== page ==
"It’s amazing the things you find out you can do."
Bryan’s main focus was to get done with school. He knew he wanted to graduate from college, but working full-time and going to school full-time was overwhelming. Bryan heard of the GI Bill, and knew he could get money for school from the Military. He shared this information with his brother, and they decided to enlist in the Marine Corps together. They spent the next four years as Marines, until Bryan decided he was going back to college and civilian life. He got married and put his focus on his family. For a while.
“The Iraq war kicked off, and everything started going on. Everything is going crazy, and you feel like you’re sitting on the sidelines, watching. I felt I had to serve my country. So I went back in.”
He talked with his wife and decided to re-enlist — this time in the Coast Guard. Since Bryan was prior military, the Coast Guard put him into a month-long refresher, making sure he still had the military bearings that he was trained in. After the refresher, Bryan was placed into the position of “non-rate” — which means you are not placed in a specific job. You do whatever is needed, and you get to see everything the Coast Guard has to offer before you make a choice as to what you want to do. Bryan decided on the position of yeoman.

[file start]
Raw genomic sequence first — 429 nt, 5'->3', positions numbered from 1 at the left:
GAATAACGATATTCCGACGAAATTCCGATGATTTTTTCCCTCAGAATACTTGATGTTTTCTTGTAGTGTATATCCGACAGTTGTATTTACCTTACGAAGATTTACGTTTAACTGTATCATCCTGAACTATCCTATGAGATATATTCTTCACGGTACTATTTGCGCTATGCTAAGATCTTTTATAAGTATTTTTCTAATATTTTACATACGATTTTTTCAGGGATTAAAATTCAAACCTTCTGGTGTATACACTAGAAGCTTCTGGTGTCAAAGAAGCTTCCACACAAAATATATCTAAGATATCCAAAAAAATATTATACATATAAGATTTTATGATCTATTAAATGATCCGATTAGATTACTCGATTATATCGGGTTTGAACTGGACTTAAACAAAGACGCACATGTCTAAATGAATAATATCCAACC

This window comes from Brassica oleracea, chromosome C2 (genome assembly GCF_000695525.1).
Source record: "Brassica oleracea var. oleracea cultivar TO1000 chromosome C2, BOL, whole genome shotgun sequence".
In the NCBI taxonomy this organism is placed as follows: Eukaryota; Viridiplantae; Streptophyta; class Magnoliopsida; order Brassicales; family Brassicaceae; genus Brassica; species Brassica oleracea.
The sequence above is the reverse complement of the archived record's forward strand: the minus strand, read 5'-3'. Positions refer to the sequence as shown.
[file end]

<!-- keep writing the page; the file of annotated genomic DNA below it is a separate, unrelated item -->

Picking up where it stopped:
“The Coast Guard is great for a family (and work) life situation … I wanted to be home every night to raise a family. As a yeoman, I could do that.”
Bryan went to the Coast Guard Training Center in Petaluma, Calif., to learn the skills for his current job. A key problem-solver, counselor and source of information to personnel, a yeoman assists service members with issues ranging from career moves, payroll, entitlements and incentive programs to retirement options and veterans' benefits. If service members have a question, the yeoman is whom they seek out.
“I love the organized structure here. I love the people. There are just so many opportunities.”
Although Bryan originally joined the Military to further along his college career, he learned what it means to be part of something bigger and realized that volunteering to protect his country was one of the most admirable moves he ever made. He learned about pride, confidence and trust — in himself, his fellow service members and his country.
“It’s amazing the things you find out you can do. After the Military, you’ve got this … confidence. If it’s physical or mental, you think, ‘You know what? I’m going to go for it. I can do it.’ ”